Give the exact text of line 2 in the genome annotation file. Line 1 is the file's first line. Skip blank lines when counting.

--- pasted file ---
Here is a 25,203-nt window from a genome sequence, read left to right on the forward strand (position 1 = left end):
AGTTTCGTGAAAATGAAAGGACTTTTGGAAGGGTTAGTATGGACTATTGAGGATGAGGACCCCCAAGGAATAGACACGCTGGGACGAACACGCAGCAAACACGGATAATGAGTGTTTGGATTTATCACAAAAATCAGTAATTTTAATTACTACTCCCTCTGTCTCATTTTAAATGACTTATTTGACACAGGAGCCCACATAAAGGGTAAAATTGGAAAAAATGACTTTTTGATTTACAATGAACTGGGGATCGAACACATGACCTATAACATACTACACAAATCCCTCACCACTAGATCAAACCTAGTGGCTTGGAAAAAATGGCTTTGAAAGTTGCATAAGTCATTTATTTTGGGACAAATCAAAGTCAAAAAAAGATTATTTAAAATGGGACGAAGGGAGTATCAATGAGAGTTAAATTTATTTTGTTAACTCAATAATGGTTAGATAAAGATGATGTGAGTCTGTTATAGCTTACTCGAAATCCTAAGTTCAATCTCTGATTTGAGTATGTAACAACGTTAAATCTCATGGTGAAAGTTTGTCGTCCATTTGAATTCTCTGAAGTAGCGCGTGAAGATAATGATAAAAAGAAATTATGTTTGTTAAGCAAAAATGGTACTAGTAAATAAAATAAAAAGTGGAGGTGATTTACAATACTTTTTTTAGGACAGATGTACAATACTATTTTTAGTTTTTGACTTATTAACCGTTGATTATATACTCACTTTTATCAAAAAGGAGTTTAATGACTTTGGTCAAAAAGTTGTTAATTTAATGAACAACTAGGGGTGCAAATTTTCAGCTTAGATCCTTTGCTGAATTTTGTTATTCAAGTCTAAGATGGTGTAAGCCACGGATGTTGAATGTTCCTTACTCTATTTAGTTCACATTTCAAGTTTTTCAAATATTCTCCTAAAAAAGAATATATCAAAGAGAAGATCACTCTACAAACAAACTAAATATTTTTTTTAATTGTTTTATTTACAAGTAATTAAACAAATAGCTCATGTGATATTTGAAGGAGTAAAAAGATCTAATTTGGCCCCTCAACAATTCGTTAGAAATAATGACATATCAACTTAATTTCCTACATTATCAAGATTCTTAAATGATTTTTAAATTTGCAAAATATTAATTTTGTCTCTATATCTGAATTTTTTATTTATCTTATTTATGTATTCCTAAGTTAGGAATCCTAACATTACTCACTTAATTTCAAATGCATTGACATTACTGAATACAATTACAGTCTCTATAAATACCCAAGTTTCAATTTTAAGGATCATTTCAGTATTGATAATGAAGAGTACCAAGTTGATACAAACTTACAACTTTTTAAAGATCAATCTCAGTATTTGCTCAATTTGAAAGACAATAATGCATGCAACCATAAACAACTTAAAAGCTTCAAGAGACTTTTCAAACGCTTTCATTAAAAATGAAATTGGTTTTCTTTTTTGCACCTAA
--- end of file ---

AGTTTCGTGAAAATGAAAGGACTTTTGGAAGGGTTAGTATGGACTATTGAGGATGAGGACCCCCAAGGAATAGACACGCTGGGACGAACACGCAGCAAACACGGATAATGAGTGTTTGGATTTATCACAAAAATCAGTAATTTTAATTACTACTCCCTCTGTCTCATTTTAAATGACTTATTTGACACAGGAGCCCACATAAAGGGTAAAATTGGAAAAAATGACTTTTTGATTTACAATGAACTGGGGATCGAACACATGACCTATAACATACTACACAAATCCCTCACCACTAGATCAAACCTAGTGGCTTGGAAAAAATGGCTTTGAAAGTTGCATAAGTCATTTATTTTGGGACAAATCAAAGTCAAAAAAAGATTATTTAAAATGGGACGAAGGGAGTATCAATGAGAGTTAAATTTATTTTGTTAACTCAATAATGGTTAGATAAAGATGATGTGAGTCTGTTATAGCTTACTCGAAATCCTAAGTTCAATCTCTGATTTGAGTATGTAACAACGTTAAATCTCATGGTGAAAGTTTGTCGTCCATTTGAATTCTCTGAAGTAGCGCGTGAAGATAATGATAAAAAGAAATTATGTTTGTTAAGCAAAAATGGTACTAGTAAATAAAATAAAAAGTGGAGGTGATTTACAATACTTTTTTTAGGACAGATGTACAATACTATTTTTAGTTTTTGACTTATTAACCGTTGATTATATACTCACTTTTATCAAAAAGGAGTTTAATGACTTTGGTCAAAAAGTTGTTAATTTAATGAACAACTAGGGGTGCAAATTTTCAGCTTAGATCCTTTGCTGAATTTTGTTATTCAAGTCTAAGATGGTGTAAGCCACGGATGTTGAATGTTCCTTACTCTATTTAGTTCACATTTCAAGTTTTTCAAATATTCTCCTAAAAAAGAATATATCAAAGAGAAGATCACTCTACAAACAAACTAAATATTTTTTTTAATTGTTTTATTTACAAGTAATTAAACAAATAGCTCATGTGATATTTGAAGGAGTAAAAAGATCTAATTTGGCCCCTCAACAATTCGTTAGAAATAATGACATATCAACTTAATTTCCTACATTATCAAGATTCTTAAATGATTTTTAAATTTGCAAAATATTAATTTTGTCTCTATATCTGAATTTTTTATTTATCTTATTTATGTATTCCTAAGTTAGGAATCCTAACATTACTCACTTAATTTCAAATGCATTGACATTACTGAATACAATTACAGTCTCTATAAATACCCAAGTTTCAATTTTAAGGATCATTTCAGTATTGATAATGAAGAGTACCAAGTTGATACAAACTTACAACTTTTTAAAGATCAATCTCAGTATTTGCTCAATTTGAAAGACAATAATGCATGCAACCATAAACAACTTAAAAGCTTCAAGAGACTTTTCAAACGCTTTCATTAAAAATGAAATTGGTTTTCTTTTTTGCACCTAA